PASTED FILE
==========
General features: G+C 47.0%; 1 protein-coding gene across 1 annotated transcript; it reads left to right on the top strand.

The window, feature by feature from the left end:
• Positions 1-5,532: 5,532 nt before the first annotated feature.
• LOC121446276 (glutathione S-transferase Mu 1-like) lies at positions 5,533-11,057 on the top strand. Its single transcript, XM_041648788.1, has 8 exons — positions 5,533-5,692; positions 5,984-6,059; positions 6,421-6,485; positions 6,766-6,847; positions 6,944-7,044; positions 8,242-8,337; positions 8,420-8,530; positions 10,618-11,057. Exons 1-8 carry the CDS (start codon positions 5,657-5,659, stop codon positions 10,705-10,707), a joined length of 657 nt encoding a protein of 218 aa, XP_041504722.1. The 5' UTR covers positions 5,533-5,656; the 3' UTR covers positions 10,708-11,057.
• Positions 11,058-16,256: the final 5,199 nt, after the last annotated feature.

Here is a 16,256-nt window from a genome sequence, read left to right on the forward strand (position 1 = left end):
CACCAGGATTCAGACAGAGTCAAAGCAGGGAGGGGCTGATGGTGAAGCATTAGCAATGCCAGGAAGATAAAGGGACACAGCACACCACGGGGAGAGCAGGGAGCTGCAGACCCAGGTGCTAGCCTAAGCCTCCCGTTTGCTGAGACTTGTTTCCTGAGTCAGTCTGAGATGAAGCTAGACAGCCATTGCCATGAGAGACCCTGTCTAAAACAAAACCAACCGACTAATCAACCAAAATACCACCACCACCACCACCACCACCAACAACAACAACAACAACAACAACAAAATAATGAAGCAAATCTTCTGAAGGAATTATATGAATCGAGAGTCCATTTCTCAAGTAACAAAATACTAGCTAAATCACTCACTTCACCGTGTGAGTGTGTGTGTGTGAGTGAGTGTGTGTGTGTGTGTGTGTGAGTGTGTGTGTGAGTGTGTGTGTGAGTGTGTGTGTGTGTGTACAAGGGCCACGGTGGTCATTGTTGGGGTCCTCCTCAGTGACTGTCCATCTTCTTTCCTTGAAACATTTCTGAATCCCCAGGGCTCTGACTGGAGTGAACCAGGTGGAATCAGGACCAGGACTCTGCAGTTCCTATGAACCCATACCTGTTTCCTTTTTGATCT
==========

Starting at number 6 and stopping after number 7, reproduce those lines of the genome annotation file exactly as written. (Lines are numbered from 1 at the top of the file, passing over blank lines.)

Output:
Here is a 16,256-nt window from a genome sequence, read left to right on the forward strand (position 1 = left end):
CACCAGGATTCAGACAGAGTCAAAGCAGGGAGGGGCTGATGGTGAAGCATTAGCAATGCCAGGAAGATAAAGGGACACAGCACACCACGGGGAGAGCAGGGAGCTGCAGACCCAGGTGCTAGCCTAAGCCTCCCGTTTGCTGAGACTTGTTTCCTGAGTCAGTCTGAGATGAAGCTAGACAGCCATTGCCATGAGAGACCCTGTCTAAAACAAAACCAACCGACTAATCAACCAAAATACCACCACCACCACCACCACCACCAACAACAACAACAACAACAACAACAAAATAATGAAGCAAATCTTCTGAAGGAATTATATGAATCGAGAGTCCATTTCTCAAGTAACAAAATACTAGCTAAATCACTCACTTCACCGTGTGAGTGTGTGTGTGTGAGTGAGTGTGTGTGTGTGTGTGTGTGAGTGTGTGTGTGAGTGTGTGTGTGAGTGTGTGTGTGTGTGTACAAGGGCCACGGTGGTCATTGTTGGGGTCCTCCTCAGTGACTGTCCATCTTCTTTCCTTGAAACATTTCTGAATCCCCAGGGCTCTGACTGGAGTGAACCAGGTGGAATCAGGACCAGGACTCTGCAGTTCCTATGAACCCATACCTGTTTCCTTTTTGATCT